Most common sport-related musculoskelatal injuries, such as a sprained ankle, or moderate to severe ligament or muscle strain, can be treated by your child's primary care physician, who can help you decide if a referral to a sports medicine specialist, such as an orthopedist, is required, or by the team's athletic trainer.
But, regardless of severity, recovery is a six-step process:
- Immediate first aid (e.g. PRICE) to limit discomfort, reduce healing time, minimize swelling, and help the physician establish an accurate diagnosis
- Allow healing. While your child is bruised and sore, and perhaps on crutches or in a cast or splint, he probably will not be tempted to begin exercising the part of his body that is still hurting. If he insists on exercising to stay in shape while the injury heals, make sure he checks with the athletic trainer or his doctor first to make sure it is an activity, like swimming, that doesn't put stress on the injured area. Sometimes the doctor really wants a kid to do nothing. And even if she approves the exercise, she may want the child to work with a trainer to rehab the non-injured body correctly. This is also a time when you will want to make sure your child eats right
- Rehabilitation. After pain and swelling subsides to minimal levels, it is time to begin exercises that the athlete's doctor, athletic trainer, or physical therapist has prescribed to regain range of motion (if he does not, he may never get the range of motion back!), balance, normal gait (after a leg injury) and strength (muscle strength doesn't come back on its own). If the injury becomes chronic and progress seems to stop and pain remains, following up with a sports medicine physician for further evaluation is recommended. Using ankles as example, if your child can move the injured ankle in the same way and as far as his good ankle, he is ready to move on to the next step in the recovery process. A rule to follow: no return to sports if there is any limited motion in a joint. When your child appears to you to be walking and jogging normally, he is ready for the next step in coming back from her injury. No child should be allowed to return to sports if he is still limping.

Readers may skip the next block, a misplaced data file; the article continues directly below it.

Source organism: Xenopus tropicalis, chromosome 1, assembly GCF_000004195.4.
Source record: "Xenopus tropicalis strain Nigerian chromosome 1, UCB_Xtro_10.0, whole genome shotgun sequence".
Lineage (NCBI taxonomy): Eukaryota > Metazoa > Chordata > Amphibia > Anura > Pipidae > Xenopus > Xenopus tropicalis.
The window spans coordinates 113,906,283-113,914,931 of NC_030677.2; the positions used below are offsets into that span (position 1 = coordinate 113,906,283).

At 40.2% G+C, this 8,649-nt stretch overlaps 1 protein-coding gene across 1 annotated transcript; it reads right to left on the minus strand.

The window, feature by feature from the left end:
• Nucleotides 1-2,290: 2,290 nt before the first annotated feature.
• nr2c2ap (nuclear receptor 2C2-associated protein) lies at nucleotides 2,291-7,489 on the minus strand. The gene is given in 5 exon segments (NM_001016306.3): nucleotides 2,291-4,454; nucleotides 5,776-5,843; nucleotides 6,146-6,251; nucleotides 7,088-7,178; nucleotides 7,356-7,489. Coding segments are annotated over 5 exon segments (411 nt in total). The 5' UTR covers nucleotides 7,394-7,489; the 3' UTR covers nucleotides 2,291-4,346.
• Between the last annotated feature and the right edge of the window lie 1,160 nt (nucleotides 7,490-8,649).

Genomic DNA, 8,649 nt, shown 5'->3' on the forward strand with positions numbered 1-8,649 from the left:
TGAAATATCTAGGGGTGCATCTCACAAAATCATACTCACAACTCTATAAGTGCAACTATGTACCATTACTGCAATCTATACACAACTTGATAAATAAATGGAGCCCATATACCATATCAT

- Regain endurance. Fortunately, most healthy athletes, especially kids, regain their endurance pretty quickly, but your child won't be really ready to play again until he does. It's important that, in building endurance, your child doesn't stress his system. He should activities like swimming, running in the water, biking or rowing. Working out three times a week for 30 minutes each time should be enough.
- Regain skills. If your child has been away from her sport for any length of time, his skills (whether it be dribbling and shooting a basketball, hitting a softball, or kicking a soccer ball) won't be as sharp as they were before the injury. He should work in regaining her skills before playing in competition.
- Regain confidence. When a child suffers an injury that keeps him out of sports for an extended period of time, he suffers a psychological loss as well as physical injury. It is therefore important for him to not only be physically ready to return to sports but psychologically ready as well. If he returns too soon, he risks re-injury, injury to a different part of the body, depression, and/or decreased performance.
Because kids are usually eager to return to play and don't have the discipline to take these steps on their own, and because parents don't have the experience to know when it is safe for their child to progress to the next step, consulting with an athletic trainer (AT) and/or physical therapist at each step along the way is advised. All take time, patience and your encouragement. Skip any of these six steps, or do them out of order, and your child will risk re-injury and his road to complete recovery will probably be longer.